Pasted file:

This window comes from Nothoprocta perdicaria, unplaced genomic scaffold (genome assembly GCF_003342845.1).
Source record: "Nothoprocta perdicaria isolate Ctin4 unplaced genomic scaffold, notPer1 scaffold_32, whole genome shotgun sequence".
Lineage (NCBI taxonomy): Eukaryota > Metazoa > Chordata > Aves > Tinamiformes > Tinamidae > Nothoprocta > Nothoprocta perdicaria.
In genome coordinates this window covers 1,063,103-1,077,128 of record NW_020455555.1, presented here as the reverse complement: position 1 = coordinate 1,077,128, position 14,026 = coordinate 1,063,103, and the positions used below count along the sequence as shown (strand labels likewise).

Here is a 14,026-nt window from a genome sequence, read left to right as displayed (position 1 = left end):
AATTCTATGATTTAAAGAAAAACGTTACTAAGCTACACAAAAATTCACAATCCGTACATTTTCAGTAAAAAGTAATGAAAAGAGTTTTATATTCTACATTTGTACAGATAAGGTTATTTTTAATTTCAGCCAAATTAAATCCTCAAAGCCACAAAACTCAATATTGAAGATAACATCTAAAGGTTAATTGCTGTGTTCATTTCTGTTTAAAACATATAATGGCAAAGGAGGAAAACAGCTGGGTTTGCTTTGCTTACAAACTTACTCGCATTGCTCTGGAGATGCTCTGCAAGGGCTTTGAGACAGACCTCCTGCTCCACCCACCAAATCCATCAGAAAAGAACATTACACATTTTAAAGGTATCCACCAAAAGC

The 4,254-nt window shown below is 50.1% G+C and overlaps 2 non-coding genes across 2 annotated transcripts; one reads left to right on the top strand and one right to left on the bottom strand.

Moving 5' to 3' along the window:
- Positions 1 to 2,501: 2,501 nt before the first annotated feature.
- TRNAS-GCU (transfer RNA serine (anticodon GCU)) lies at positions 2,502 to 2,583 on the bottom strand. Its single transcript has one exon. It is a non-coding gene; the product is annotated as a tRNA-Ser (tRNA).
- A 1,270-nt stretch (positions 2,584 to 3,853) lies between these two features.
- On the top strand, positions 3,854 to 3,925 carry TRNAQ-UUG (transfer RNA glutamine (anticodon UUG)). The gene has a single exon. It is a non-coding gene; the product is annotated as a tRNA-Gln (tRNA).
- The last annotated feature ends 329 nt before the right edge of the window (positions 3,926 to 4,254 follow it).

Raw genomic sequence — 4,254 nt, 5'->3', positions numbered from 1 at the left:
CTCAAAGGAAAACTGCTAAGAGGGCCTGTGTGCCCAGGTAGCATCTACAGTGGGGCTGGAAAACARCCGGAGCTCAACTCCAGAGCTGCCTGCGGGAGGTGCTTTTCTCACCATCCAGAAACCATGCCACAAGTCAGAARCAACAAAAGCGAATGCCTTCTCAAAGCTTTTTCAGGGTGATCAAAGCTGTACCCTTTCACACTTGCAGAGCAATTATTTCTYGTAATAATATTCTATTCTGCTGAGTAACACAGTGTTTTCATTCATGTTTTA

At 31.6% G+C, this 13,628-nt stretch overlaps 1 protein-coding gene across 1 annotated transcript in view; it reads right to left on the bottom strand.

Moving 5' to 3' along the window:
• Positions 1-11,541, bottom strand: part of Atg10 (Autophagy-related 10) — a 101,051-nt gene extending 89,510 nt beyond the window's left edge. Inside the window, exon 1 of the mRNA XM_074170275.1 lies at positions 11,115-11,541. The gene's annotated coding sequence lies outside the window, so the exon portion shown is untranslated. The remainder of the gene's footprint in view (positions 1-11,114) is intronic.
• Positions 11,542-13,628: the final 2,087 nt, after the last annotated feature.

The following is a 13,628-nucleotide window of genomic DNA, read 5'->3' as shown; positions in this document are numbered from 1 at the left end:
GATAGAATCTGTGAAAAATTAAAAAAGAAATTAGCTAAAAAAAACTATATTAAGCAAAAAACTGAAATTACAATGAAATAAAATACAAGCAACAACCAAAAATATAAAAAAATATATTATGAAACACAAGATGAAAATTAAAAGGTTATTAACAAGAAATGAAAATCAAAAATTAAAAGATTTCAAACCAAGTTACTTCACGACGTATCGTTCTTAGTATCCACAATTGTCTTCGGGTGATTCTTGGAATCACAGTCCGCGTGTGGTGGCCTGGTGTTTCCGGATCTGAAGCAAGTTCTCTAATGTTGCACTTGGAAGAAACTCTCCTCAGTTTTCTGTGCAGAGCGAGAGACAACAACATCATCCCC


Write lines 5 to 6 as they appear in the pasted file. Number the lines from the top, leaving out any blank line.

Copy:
Here is a 14,026-nt window from a genome sequence, read left to right as displayed (position 1 = left end):
AATTCTATGATTTAAAGAAAAACGTTACTAAGCTACACAAAAATTCACAATCCGTACATTTTCAGTAAAAAGTAATGAAAAGAGTTTTATATTCTACATTTGTACAGATAAGGTTATTTTTAATTTCAGCCAAATTAAATCCTCAAAGCCACAAAACTCAATATTGAAGATAACATCTAAAGGTTAATTGCTGTGTTCATTTCTGTTTAAAACATATAATGGCAAAGGAGGAAAACAGCTGGGTTTGCTTTGCTTACAAACTTACTCGCATTGCTCTGGAGATGCTCTGCAAGGGCTTTGAGACAGACCTCCTGCTCCACCCACCAAATCCATCAGAAAAGAACATTACACATTTTAAAGGTATCCACCAAAAGC